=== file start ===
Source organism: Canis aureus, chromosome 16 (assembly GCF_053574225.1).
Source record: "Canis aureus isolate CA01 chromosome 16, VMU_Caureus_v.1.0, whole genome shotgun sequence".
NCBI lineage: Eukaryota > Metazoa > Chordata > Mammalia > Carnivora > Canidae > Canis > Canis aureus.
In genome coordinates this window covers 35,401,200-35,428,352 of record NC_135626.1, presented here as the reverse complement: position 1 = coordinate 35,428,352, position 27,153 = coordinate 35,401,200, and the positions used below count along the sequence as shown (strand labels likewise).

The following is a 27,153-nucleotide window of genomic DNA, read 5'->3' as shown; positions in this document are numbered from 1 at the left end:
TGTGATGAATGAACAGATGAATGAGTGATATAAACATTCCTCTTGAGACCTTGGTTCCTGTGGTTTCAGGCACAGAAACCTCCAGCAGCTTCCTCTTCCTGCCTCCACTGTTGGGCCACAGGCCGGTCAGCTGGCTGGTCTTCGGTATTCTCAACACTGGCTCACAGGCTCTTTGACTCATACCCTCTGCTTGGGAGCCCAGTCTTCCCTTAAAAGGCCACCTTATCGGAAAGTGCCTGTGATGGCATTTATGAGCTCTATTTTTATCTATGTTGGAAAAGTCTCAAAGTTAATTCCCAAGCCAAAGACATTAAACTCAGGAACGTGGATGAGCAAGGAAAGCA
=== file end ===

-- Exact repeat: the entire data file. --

Source organism: Canis aureus, chromosome 16 (assembly GCF_053574225.1).
Source record: "Canis aureus isolate CA01 chromosome 16, VMU_Caureus_v.1.0, whole genome shotgun sequence".
NCBI lineage: Eukaryota > Metazoa > Chordata > Mammalia > Carnivora > Canidae > Canis > Canis aureus.
In genome coordinates this window covers 35,401,200-35,428,352 of record NC_135626.1, presented here as the reverse complement: position 1 = coordinate 35,428,352, position 27,153 = coordinate 35,401,200, and the positions used below count along the sequence as shown (strand labels likewise).

The following is a 27,153-nucleotide window of genomic DNA, read 5'->3' as shown; positions in this document are numbered from 1 at the left end:
TGTGATGAATGAACAGATGAATGAGTGATATAAACATTCCTCTTGAGACCTTGGTTCCTGTGGTTTCAGGCACAGAAACCTCCAGCAGCTTCCTCTTCCTGCCTCCACTGTTGGGCCACAGGCCGGTCAGCTGGCTGGTCTTCGGTATTCTCAACACTGGCTCACAGGCTCTTTGACTCATACCCTCTGCTTGGGAGCCCAGTCTTCCCTTAAAAGGCCACCTTATCGGAAAGTGCCTGTGATGGCATTTATGAGCTCTATTTTTATCTATGTTGGAAAAGTCTCAAAGTTAATTCCCAAGCCAAAGACATTAAACTCAGGAACGTGGATGAGCAAGGAAAGCA